Again and again I have been asked, if and why I even want to race. I have seen some dogs – those belonging to others, but also my own – which, during a race were absolutely at their limit and looked totally miserable. On the other hand I have also seen dogs that, after more than 1000 Km and looking totally fit, have reached the finishing line and rolled happily in the snow.
However, there is one thing I have learned during races and especially in training: only by training and driving the dogs can I see how good a dog actually is. The fascination of standing on a sledge behind a great team of 16 super athletes is enormous. The efficiency, power and capacity of the dogs is so great that it cannot, in reality, be fully exploited. When my dogs, after 120 Km or more, still play as if nothing had happened, then I am just happy and feel privileged to be part of that experience.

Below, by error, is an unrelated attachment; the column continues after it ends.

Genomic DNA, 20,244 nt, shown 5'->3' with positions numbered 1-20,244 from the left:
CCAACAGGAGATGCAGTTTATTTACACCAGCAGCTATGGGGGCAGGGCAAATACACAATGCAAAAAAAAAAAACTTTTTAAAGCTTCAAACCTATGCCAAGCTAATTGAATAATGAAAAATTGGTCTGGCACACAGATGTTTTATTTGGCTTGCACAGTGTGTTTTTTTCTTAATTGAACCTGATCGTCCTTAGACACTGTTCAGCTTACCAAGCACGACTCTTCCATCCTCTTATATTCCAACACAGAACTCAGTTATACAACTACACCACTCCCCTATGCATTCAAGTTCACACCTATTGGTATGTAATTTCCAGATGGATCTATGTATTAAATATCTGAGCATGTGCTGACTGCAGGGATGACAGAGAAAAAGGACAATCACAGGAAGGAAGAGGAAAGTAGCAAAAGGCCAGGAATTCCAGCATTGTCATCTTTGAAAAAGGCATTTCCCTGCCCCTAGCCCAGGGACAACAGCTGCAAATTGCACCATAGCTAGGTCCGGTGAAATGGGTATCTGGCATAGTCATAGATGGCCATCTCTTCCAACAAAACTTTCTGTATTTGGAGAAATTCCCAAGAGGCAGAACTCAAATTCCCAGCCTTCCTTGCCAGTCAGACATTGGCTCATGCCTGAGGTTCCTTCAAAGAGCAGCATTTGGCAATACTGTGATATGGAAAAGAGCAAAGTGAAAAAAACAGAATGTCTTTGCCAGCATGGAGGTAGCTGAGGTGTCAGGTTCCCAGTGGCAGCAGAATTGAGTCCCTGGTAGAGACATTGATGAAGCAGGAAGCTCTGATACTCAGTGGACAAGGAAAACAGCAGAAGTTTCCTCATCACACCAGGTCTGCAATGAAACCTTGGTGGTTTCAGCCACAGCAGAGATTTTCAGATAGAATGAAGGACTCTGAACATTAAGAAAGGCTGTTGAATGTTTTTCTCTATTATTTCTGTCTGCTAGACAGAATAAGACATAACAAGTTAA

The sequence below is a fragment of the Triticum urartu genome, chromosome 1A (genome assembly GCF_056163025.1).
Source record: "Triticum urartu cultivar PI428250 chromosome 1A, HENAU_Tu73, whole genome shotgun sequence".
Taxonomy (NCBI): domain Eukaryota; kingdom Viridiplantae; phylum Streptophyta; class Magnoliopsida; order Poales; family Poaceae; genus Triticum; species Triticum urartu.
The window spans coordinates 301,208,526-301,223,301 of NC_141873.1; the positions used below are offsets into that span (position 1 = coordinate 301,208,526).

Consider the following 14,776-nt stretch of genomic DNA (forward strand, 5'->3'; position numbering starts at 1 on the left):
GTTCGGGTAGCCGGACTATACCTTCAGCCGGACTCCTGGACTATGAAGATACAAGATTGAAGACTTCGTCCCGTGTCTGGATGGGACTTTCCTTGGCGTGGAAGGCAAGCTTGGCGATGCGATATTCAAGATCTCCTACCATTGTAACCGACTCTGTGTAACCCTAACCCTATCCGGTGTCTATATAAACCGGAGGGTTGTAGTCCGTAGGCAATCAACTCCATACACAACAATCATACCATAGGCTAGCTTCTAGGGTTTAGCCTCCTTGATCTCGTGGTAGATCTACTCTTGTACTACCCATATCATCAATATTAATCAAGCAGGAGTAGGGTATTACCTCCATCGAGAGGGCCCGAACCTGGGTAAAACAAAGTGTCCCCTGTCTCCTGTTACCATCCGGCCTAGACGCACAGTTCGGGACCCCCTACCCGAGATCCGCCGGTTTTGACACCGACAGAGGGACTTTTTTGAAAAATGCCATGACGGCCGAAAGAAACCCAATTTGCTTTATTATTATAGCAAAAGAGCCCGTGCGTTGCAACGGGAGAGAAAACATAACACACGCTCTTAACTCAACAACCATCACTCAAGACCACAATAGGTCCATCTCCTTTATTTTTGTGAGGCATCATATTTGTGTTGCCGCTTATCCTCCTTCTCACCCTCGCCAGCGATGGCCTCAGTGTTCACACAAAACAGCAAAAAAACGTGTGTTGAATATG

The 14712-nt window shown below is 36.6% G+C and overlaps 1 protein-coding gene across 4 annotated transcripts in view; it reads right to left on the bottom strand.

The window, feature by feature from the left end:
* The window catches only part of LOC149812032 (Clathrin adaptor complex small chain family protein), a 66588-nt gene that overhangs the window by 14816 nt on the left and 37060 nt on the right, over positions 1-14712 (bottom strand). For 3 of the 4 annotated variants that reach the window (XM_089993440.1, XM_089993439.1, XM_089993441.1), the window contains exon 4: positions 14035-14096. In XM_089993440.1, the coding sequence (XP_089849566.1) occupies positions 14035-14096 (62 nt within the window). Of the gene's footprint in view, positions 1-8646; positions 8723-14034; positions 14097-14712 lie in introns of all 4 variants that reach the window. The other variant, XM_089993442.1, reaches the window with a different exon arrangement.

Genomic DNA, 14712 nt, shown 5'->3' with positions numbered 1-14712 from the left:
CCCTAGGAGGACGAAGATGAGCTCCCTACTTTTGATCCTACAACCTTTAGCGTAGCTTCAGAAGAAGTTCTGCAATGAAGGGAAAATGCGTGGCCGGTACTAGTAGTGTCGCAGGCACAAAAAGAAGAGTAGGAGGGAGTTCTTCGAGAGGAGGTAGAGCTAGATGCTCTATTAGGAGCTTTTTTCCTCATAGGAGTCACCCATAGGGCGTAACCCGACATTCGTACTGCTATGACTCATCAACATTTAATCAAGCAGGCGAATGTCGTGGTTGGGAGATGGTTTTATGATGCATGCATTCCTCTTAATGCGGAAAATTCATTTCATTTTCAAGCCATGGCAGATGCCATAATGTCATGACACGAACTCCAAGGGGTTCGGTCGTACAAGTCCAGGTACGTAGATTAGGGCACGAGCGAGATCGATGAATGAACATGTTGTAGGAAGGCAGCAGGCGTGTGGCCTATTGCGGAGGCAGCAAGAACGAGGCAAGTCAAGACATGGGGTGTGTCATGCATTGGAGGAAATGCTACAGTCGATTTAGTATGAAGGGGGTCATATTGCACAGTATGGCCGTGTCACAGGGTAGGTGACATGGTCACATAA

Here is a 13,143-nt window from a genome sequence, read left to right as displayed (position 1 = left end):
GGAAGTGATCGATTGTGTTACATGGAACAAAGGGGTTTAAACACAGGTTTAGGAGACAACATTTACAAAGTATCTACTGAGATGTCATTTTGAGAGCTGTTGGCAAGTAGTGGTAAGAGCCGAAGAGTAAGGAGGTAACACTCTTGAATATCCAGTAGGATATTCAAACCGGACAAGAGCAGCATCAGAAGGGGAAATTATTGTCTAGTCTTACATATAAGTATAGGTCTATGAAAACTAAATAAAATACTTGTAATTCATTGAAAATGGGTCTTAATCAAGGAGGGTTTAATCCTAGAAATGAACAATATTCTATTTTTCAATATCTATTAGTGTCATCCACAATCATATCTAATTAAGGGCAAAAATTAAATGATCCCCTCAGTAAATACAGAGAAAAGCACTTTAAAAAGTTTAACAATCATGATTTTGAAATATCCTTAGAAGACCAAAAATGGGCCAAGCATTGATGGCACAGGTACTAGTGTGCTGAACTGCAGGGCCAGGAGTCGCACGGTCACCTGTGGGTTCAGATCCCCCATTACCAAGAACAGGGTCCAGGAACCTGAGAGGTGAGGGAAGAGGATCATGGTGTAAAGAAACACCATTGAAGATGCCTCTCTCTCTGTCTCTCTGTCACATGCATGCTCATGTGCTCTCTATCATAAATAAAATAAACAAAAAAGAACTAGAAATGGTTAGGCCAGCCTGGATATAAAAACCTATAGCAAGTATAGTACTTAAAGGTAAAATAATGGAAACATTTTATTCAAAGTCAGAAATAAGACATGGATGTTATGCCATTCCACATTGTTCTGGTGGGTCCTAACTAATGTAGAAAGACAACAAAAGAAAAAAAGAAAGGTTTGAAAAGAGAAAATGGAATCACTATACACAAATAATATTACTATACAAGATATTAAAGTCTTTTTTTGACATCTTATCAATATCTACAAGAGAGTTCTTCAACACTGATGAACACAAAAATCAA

I want to train my dogs so that for them a race is simply one excursion among many. They should be able to run any race distance and when they achieve this I estimate that I have exhausted maybe 70% of the dog’s potential. At this point I recognise my own limitations and accept that I am, by far, the weakest link in the chain but, at the same time, can all the better appreciate the achievements of the dogs.
My role on the team – beside, of course, the fact that I simply must be there, on the sledge – is to be the coach, trainer, masseur, navigator, and food supplier. Additionally, I need to be able to recognize and, if possible, treat illnesses, to motivate the dogs and try not to be too great a ballast. So, I will try my best - promise.